The Azerbaijani customs body's recent post about the seizure of a traveler's clothing and accessories has been described as both comical and outrageous by social media users.
On March 23, Azerbaijan's State Customs Committee reported on their Facebook page that "undeclared brand clothes'' had been found and confiscated. They attached pictures of the goods, which included clothes, shoes, bags, a watch, and jewelry. The Committee stated that the goods belonged to an Azerbaijani traveler arriving at Baku's Heydar Aliyev International Airport from Istanbul. The traveler was reportedly trying to leave the customs zone without declaring any of their purchases.
It was a substantial assortment of items, but to all appearances, they were the fruit of a shopping spree meant for personal, not commercial, use.
The post promptly attracted a mix of jokes and anger. "Customs officials, discovering sandals brought to the country, prevented a large amount of damage to the economy of Azerbaijan," one user commented sarcastically below the post.
"Are you saying that we can't buy anything from abroad for our personal use? What a shame!" another wrote.
The Customs Committee replied to user comments by reminding them of the relevant regulations: "According to a relevant decision of the Cabinet of Ministers, a person can bring in goods with a total value equivalent to 800 USD to the customs territory of the Republic of Azerbaijan once every calendar month for personal consumption. Anything exceeding that amount must be declared to the customs authority."
This regulation dates back to 2020, and it sparked criticism back then too. The threshold for the value of goods that can go unclaimed was reduced from $1,500 to $800 for goods physically purchased abroad and from $1,000 to $300 for goods purchased via the internet from abroad.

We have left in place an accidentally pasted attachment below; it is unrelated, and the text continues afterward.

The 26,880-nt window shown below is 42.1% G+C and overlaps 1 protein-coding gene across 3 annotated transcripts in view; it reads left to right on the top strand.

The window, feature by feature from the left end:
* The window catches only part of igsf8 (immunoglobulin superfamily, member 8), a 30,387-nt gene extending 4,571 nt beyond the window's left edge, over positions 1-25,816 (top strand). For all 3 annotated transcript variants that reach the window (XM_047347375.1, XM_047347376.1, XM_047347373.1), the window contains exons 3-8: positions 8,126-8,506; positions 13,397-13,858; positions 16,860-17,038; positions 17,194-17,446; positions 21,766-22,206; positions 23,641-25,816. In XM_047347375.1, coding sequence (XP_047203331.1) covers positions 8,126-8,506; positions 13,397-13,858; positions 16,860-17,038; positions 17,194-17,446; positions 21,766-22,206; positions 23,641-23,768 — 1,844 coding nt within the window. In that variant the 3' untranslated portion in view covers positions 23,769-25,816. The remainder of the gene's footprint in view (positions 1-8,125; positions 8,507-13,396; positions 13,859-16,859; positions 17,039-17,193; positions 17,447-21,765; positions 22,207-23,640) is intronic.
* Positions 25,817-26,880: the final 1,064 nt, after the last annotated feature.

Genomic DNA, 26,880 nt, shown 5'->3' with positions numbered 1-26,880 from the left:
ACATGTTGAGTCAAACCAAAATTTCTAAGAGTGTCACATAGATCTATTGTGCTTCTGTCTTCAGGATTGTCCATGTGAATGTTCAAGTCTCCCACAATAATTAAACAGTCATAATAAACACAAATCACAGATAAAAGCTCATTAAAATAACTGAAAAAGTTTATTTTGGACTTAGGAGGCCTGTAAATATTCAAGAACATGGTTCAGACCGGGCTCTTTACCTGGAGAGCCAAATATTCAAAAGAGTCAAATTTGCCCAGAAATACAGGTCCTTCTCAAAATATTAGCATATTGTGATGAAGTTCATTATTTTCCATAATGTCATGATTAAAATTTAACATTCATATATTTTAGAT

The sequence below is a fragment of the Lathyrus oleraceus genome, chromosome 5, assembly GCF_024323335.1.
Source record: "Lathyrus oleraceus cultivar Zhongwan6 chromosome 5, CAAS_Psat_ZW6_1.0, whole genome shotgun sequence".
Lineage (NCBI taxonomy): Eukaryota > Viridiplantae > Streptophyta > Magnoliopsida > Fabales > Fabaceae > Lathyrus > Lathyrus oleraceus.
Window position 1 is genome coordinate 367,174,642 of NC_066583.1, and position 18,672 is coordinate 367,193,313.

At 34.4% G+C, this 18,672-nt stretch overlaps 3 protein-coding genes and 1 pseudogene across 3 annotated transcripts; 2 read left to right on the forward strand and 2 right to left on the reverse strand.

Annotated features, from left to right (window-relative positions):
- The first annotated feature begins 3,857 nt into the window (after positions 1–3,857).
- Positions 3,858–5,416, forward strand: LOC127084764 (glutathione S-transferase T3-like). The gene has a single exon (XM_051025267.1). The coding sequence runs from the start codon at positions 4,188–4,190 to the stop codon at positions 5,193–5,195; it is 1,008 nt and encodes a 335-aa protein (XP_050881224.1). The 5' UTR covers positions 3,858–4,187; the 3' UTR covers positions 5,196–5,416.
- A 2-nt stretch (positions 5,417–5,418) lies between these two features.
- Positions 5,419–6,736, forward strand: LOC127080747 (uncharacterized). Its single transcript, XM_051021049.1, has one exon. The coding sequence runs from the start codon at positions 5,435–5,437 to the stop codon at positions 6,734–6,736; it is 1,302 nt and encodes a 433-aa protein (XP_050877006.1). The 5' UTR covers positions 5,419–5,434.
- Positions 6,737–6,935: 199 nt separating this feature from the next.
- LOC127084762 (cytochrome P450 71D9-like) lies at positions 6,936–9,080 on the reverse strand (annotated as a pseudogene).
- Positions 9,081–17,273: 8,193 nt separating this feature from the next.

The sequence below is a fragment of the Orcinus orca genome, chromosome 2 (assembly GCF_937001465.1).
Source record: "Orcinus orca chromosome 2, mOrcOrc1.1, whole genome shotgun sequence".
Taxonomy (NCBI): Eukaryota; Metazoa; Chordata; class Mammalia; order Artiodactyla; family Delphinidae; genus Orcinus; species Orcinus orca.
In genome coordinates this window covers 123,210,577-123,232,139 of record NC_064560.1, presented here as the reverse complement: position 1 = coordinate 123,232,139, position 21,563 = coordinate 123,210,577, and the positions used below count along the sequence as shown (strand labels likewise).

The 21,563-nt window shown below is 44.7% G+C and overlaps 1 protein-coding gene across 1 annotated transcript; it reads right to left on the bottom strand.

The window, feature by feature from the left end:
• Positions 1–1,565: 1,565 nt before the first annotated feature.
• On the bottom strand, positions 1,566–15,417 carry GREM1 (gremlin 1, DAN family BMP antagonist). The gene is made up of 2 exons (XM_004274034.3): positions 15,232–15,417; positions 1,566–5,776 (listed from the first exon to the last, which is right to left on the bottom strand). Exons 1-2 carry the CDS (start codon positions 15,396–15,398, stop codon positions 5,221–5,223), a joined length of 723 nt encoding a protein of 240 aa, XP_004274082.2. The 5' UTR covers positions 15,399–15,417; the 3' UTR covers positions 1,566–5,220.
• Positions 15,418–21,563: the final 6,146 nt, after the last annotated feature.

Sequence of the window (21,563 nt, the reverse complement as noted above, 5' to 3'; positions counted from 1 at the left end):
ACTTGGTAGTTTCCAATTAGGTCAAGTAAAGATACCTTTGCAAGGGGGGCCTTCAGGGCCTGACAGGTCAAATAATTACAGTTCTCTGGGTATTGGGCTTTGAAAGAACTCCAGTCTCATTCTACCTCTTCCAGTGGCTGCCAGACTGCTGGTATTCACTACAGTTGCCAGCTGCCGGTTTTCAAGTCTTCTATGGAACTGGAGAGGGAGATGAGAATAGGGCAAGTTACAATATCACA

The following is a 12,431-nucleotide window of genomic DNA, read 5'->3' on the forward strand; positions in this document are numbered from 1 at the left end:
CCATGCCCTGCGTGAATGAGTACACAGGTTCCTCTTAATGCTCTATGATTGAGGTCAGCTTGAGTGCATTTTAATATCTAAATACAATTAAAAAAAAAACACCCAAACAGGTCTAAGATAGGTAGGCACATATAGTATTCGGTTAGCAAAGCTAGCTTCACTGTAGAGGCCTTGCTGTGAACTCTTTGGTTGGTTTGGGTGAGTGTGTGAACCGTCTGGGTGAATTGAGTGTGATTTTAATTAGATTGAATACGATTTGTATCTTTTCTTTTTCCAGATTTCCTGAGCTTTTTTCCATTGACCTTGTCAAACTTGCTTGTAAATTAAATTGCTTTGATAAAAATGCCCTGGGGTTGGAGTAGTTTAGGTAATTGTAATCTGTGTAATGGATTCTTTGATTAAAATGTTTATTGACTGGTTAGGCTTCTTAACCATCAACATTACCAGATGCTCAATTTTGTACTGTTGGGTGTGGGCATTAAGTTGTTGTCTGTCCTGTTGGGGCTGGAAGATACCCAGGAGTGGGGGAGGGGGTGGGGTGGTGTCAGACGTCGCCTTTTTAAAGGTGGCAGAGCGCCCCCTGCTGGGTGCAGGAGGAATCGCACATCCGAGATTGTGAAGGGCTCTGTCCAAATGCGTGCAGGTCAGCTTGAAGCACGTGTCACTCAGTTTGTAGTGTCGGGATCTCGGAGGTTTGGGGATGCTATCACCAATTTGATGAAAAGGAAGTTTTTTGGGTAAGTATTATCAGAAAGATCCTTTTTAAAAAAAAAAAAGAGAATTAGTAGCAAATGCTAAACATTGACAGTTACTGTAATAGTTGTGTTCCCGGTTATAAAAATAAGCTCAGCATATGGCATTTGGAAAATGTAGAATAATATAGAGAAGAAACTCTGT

Anything exceeding those amounts is subject to a customs fee in the amount of 36 percent of the goods' value.
Local experts said at the time they thought the move was an attempt to prevent the flow of foreign currency out of the country, and that the result would be that Azerbaijanis would be forced to buy goods locally at higher prices.
In a Facebook post, lawyer Khalid Aghali recalled a recent European Court of Human Rights decision in favor of two foreigners who had large amounts of money confiscated by Azerbaijani customs officials in the early 2010s. According to the 2021 decision, the authorities broke the law by giving the travelers only two options -- face criminal charges or surrender their money to Azerbaijan's state budget (the applicants chose the latter) -- while they could have simply fined the travelers. The ECHR ruled that Azerbaijan must return the confiscated money.
"The decision showed that they [the applicants] were surrounded by a series of illegalities at Azerbaijani customs -- their money was taken illegally, [and] they were forced to write an application to surrender their money under pressure," Aghali wrote.
"The result of the 'vigilance' of our customs officials were embarrassment, legal expenses for the government, and the trouble of correspondence with the European Court."